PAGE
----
Bibimbap (// BEE-bim-bap, from Korean 비빔밥 [pi.bim.p͈ap̚], literally "mixed rice"), sometimes romanized as bi bim bap or bi bim bop, is a Korean rice dish. The term “bibim” means mixing various ingredients, while the “bap” noun refers to rice. Bibimbap is served as a bowl of warm white rice topped with namul (sautéed and seasoned vegetables) or kimchi (Korean traditional food) and gochujang (chili pepper paste), soy sauce, or doenjang (a fermented soybean paste). A raw or fried egg and sliced meat (usually beef) are common additions. The hot dish is stirred together thoroughly just before eating.
|Place of origin||Korea|
|Associated national cuisine||Korean cuisine|
|Variations||Dolsot-bibimbap, Jeonju-bibimbap, Jinju-bibimbap, Tongyeong-bibimbap|
(per 1 serving)
|150 kcal (628 kJ)|
In South Korea, Jeonju, Jinju, and Tongyeong are especially famous for their versions of bibimbap. In 2011, the dish was listed at number 40 on the World's 50 most delicious foods readers' poll compiled by CNN Travel.
The exact origin of bibimbap (비빔밥) is unknown. People could have started mixing bap (rice) with banchan (side dishes) after the outdoor jesa (rites), such as sansinje (rite for mountain gods) or dongsinje (rite for village gods), where they needed to "eat with the god" but did not have as many cooking pots and items of crockery to hand as they would normally have at home. Some scholars assert that bibimbap originates from the traditional practice of mixing all the food offerings made at an jesa (ancestral rite) in a bowl before partaking of it.
Ordinary people ate bibimbap on the eve of the lunar new year as the people at that time felt that they had to get rid of all of the leftover side dishes before the new year. The solution to this problem was to put all of the leftovers in a bowl of rice and to mix them together. Farmers ate bibimbap during farming season as it was the easiest way to make food for a large number of people. Bibimbap was served to the king, usually as a lunch or a between-meal snack. There was more than vegetables in this bibimbap.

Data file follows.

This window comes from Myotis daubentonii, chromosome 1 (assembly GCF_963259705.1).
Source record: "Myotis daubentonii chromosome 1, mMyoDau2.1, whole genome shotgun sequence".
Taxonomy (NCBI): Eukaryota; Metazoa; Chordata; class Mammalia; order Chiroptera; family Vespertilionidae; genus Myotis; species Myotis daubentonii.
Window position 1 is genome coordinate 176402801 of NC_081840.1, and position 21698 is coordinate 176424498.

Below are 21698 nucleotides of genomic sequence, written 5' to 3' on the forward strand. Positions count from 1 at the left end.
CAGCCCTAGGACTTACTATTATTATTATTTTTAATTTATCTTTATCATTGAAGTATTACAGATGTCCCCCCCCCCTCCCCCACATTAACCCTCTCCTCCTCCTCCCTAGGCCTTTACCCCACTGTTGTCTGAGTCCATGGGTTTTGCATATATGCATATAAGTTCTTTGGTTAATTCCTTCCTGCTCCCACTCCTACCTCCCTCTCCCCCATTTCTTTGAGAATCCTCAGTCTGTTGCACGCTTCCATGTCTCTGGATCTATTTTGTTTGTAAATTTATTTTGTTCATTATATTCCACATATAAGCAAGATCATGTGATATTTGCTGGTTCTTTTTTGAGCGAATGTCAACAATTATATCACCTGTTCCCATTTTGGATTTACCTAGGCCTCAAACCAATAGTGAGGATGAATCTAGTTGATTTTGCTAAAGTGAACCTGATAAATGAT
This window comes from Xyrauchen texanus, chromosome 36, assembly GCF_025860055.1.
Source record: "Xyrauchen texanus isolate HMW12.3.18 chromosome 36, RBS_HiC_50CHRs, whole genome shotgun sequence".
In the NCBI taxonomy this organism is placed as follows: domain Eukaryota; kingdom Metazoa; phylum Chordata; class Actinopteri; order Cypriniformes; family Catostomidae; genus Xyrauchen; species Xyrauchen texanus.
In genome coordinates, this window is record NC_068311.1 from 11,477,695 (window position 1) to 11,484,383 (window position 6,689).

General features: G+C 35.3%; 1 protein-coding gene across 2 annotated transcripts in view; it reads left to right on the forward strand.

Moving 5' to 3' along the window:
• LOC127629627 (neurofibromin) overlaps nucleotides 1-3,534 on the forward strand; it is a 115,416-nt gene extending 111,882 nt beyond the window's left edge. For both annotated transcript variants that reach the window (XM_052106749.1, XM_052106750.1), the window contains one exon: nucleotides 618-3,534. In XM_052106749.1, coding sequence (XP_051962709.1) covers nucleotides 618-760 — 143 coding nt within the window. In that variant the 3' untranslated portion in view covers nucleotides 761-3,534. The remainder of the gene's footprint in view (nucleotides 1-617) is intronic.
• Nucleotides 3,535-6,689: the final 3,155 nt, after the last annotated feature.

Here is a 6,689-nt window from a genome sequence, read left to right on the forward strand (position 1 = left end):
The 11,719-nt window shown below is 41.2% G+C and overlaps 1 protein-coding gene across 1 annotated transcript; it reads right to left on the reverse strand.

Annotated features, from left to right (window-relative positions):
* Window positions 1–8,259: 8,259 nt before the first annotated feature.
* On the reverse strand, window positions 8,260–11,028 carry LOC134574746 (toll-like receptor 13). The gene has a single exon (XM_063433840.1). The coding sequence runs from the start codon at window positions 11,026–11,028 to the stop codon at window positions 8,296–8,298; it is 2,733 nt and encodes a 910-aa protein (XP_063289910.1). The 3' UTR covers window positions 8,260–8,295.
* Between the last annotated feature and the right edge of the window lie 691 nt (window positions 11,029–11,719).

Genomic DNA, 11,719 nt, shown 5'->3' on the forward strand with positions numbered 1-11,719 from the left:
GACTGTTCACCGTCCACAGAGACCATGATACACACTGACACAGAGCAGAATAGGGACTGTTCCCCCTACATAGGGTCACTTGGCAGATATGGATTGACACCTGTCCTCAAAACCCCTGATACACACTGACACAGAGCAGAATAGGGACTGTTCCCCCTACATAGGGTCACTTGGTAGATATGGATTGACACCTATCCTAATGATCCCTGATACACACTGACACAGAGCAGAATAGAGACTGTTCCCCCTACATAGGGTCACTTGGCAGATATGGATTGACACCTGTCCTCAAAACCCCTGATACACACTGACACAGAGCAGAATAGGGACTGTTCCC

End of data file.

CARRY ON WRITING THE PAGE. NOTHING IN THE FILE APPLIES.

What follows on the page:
Bibimbap was recorded as hondon-ban (混沌飯) in the history book Historical notes of Gijae by the Joseon scholar Bak Dong-ryang (1569–1635). In the Diary of Cheongdae by another Joseon scholar Gwon Sang-il (1679–1760), it was recorded as goldong-ban (骨董飯). The dish was also recorded in Complete Works of Seongho by Yi Ik (1681–1764) as goldong (骨董), in Complete Works of Cheongjanggwan by Yi deok-mu (1741–1793) as goldong-ban (汨董飯), and in Works of Nakhasaeng by Yi Hak-gyu (1770–1835) as both goldong-ban (骨董飯) and goldong (骨董).
The hangul transcription beubwieum (브뷔음) first appears in the 1810 encyclopaedia Mongyupyeon by Jang Hon. The 1870 encyclopaedia Myeongmul giryak states that the dish name is written as goldong-ban (骨董飯) in hanja but is read as bubaeban (捊排飯), a probable transcription of the native Korean bubim-bap (부빔밥).
In Collected Works of Oju written by Yi Gyu-gyeong (1788–1856), recorded varieties of bibimbap, such as vegetable bibimbap, miscellany bibimbap, hoe bibimbap, shad bibimbap, prawn bibimbap, salted shrimp bibimbap, shrimp roe bibimbap, marinated crab bibimbap, wild chive bibimbap, fresh cucumber bibimbap, gim flake bibimbap, gochujang bibimbap, soybean sprout bibimbap, and also stated that bibimbap was a local specialty of Pyongyang, along with naengmyeon and gamhongno.
In the late 20th century, bibimbap started to become widespread in different countries, due to its convenience of preparation. Many airlines connecting to South Korea began to serve it, and it was accepted more globally globe as a popular Korean dish. It has also been described as a symbol of migration by non-Koreans to Korea as Korea becomes a more multicultural country.